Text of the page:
The first ice-cold dessert were ice balls made from finely-grated ice, packed into a ball and topped with a type of coloured sugar coated syrup, typically held and eaten using the hands. The ice ball was a common sight in the 1950s and 1960s and sold along the roads and street corners, usually by pushcart drink vendors wanting to supplement their income.
The ice kachang is a modern, more elaborate update of the ice ball--comprising jelly, red beans (kachang means beans in the Malay language), sweet corn and attap chee (palm seeds) as its base, and topped off with a mound of shaved ice, psychedelically coloured syrups and condensed milk, and it’s served in either a bowl or a tall glass. Today, to satisfy the more selective palate of the modern day customers, ice kachang can also be served with fruit cocktail, aloe vera jelly and novelty toppings such as chocolate and durian. This fun and colourful dessert can be had at food centres across the city such as the popular Maxwell Road Hawker Centre and Food Republic in Orchard Road.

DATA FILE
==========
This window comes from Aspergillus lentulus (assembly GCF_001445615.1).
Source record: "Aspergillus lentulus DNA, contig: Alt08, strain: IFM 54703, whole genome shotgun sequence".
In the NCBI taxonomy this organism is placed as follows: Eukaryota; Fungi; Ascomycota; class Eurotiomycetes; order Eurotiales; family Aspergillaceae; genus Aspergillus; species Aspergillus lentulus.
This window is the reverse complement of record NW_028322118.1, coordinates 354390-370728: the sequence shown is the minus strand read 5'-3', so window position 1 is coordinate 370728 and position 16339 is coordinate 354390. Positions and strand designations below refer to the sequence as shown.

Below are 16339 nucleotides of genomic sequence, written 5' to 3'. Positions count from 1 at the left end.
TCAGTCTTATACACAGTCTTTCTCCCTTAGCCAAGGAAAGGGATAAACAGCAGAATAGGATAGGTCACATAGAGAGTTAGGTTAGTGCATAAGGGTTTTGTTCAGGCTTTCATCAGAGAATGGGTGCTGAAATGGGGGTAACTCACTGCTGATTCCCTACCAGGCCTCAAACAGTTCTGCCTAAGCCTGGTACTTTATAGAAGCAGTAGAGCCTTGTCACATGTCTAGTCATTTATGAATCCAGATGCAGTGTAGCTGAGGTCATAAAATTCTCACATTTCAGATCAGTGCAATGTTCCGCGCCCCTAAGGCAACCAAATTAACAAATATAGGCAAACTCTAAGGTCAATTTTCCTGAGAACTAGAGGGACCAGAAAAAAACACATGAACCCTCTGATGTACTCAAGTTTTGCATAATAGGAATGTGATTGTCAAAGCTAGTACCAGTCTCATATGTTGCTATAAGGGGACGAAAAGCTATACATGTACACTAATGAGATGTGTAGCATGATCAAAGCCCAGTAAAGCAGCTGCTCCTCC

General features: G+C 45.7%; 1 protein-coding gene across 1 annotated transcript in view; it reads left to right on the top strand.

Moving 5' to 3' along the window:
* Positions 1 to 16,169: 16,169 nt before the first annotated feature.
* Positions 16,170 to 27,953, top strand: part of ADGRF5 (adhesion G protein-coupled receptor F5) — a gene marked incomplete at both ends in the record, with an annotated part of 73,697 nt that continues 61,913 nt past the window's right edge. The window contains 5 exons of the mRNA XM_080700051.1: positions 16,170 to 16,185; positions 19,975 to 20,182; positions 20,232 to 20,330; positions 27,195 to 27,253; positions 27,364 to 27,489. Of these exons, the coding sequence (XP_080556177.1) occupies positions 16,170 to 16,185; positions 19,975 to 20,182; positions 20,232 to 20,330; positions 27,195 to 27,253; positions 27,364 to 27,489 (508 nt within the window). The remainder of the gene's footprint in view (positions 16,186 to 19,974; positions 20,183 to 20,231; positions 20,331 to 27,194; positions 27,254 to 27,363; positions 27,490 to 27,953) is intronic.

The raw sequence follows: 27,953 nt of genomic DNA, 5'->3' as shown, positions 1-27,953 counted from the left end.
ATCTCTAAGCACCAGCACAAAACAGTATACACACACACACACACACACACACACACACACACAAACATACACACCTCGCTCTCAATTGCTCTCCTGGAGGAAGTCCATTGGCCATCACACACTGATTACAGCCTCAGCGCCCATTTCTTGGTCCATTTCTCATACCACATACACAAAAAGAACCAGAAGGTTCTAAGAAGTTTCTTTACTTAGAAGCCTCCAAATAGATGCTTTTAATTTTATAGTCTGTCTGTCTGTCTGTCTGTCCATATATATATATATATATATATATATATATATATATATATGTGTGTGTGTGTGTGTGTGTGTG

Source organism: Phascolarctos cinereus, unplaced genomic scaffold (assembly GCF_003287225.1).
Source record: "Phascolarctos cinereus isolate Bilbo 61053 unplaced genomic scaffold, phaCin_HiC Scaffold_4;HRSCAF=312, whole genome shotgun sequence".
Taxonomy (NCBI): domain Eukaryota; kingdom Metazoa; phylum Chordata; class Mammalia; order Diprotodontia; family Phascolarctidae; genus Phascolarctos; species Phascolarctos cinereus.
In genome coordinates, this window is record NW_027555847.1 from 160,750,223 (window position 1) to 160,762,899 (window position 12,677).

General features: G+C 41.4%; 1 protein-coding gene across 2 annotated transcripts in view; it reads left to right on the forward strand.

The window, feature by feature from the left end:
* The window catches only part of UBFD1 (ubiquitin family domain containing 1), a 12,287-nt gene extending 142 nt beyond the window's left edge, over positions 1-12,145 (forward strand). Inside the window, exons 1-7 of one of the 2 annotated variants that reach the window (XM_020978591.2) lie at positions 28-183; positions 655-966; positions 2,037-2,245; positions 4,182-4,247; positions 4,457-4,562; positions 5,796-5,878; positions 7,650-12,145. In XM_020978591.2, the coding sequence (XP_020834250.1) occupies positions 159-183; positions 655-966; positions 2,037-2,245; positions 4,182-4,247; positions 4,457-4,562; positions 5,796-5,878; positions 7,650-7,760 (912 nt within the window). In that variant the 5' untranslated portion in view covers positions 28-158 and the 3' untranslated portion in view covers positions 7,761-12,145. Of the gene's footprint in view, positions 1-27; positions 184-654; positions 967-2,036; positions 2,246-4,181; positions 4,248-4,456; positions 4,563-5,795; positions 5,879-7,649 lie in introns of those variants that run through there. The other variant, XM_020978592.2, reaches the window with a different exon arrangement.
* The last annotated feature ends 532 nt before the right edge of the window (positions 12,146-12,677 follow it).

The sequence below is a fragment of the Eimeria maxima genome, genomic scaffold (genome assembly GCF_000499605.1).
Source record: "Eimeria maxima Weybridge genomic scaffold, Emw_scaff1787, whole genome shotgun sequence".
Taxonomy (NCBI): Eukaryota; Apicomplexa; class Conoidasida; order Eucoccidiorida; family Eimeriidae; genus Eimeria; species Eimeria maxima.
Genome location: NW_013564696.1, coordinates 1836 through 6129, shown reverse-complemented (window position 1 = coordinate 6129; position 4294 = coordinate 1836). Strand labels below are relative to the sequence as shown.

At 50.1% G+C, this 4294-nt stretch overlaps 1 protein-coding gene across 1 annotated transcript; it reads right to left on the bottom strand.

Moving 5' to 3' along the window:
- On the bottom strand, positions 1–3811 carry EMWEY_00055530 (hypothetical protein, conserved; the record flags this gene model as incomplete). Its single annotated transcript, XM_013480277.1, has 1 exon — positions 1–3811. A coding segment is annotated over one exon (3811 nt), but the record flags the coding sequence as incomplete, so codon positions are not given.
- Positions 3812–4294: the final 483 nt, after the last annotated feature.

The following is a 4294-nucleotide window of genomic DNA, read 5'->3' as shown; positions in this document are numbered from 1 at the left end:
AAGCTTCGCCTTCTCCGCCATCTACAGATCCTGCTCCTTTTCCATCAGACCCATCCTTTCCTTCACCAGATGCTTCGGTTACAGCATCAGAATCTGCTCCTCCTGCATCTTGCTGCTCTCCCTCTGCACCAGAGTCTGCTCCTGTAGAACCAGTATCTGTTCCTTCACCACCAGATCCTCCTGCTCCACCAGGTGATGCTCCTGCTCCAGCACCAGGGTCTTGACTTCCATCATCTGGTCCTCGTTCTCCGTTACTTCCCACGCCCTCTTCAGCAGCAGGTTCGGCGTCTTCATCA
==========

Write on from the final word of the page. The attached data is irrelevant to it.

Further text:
It is sometimes hard for a new visitor to suss out the good from the bad ice kachangs. Bear these points in mind: A good ice kachang is one where the ice is cleanly shaven to very small bits; it should just melt in your mouth together with the sweet tasting syrup. As for ingredients, the more variety, the better. There is nothing like feeling the multiple textures every time you take a mouthful.